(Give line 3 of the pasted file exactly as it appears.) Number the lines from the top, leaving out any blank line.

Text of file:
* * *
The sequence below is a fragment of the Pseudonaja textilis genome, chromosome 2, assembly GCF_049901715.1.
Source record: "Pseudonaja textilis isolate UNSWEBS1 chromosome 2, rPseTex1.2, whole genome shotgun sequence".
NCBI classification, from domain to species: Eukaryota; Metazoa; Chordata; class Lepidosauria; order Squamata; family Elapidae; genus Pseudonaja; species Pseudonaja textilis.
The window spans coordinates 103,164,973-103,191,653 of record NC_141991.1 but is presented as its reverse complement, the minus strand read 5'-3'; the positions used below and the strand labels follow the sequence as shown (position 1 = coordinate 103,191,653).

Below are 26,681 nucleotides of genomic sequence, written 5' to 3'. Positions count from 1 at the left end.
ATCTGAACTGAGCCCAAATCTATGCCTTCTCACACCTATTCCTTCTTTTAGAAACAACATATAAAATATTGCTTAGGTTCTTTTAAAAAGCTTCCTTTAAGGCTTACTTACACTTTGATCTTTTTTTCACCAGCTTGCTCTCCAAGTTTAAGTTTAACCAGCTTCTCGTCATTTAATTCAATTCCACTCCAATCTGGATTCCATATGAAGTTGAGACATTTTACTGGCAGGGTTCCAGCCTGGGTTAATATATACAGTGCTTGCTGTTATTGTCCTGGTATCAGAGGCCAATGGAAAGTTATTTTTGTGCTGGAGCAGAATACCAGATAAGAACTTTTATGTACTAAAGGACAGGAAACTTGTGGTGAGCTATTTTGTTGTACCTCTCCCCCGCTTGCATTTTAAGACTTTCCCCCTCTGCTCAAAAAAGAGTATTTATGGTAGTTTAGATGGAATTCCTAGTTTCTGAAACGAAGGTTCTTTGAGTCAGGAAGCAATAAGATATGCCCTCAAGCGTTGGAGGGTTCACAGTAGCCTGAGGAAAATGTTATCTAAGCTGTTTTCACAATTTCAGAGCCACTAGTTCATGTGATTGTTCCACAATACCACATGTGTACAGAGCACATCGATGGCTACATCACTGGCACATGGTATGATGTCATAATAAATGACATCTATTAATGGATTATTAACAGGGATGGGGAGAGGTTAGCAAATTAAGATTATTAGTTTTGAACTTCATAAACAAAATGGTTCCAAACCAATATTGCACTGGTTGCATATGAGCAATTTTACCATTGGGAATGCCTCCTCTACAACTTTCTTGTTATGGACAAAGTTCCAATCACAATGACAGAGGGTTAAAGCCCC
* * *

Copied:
NCBI classification, from domain to species: Eukaryota; Metazoa; Chordata; class Lepidosauria; order Squamata; family Elapidae; genus Pseudonaja; species Pseudonaja textilis.